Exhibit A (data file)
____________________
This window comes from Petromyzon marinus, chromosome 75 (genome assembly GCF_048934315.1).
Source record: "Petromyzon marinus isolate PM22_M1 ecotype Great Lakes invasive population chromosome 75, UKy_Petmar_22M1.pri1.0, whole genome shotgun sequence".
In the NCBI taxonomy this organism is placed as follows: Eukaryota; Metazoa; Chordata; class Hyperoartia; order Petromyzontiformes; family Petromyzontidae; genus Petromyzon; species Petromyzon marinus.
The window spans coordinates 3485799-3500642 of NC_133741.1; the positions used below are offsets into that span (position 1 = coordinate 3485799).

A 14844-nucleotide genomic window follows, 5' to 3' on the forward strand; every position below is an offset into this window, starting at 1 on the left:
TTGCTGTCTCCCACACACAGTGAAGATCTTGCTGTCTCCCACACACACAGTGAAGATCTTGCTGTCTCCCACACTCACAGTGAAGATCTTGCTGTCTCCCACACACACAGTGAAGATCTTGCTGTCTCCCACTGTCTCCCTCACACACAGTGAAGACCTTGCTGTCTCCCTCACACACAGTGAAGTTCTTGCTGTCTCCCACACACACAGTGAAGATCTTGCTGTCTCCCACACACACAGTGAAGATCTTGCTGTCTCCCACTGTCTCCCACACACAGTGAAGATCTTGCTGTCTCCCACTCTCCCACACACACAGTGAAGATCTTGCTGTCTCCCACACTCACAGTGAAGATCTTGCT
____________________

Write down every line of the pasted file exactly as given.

This window comes from Petromyzon marinus, chromosome 75 (genome assembly GCF_048934315.1).
Source record: "Petromyzon marinus isolate PM22_M1 ecotype Great Lakes invasive population chromosome 75, UKy_Petmar_22M1.pri1.0, whole genome shotgun sequence".
In the NCBI taxonomy this organism is placed as follows: Eukaryota; Metazoa; Chordata; class Hyperoartia; order Petromyzontiformes; family Petromyzontidae; genus Petromyzon; species Petromyzon marinus.
The window spans coordinates 3485799-3500642 of NC_133741.1; the positions used below are offsets into that span (position 1 = coordinate 3485799).

A 14844-nucleotide genomic window follows, 5' to 3' on the forward strand; every position below is an offset into this window, starting at 1 on the left:
TTGCTGTCTCCCACACACAGTGAAGATCTTGCTGTCTCCCACACACACAGTGAAGATCTTGCTGTCTCCCACACTCACAGTGAAGATCTTGCTGTCTCCCACACACACAGTGAAGATCTTGCTGTCTCCCACTGTCTCCCTCACACACAGTGAAGACCTTGCTGTCTCCCTCACACACAGTGAAGTTCTTGCTGTCTCCCACACACACAGTGAAGATCTTGCTGTCTCCCACACACACAGTGAAGATCTTGCTGTCTCCCACTGTCTCCCACACACAGTGAAGATCTTGCTGTCTCCCACTCTCCCACACACACAGTGAAGATCTTGCTGTCTCCCACACTCACAGTGAAGATCTTGCT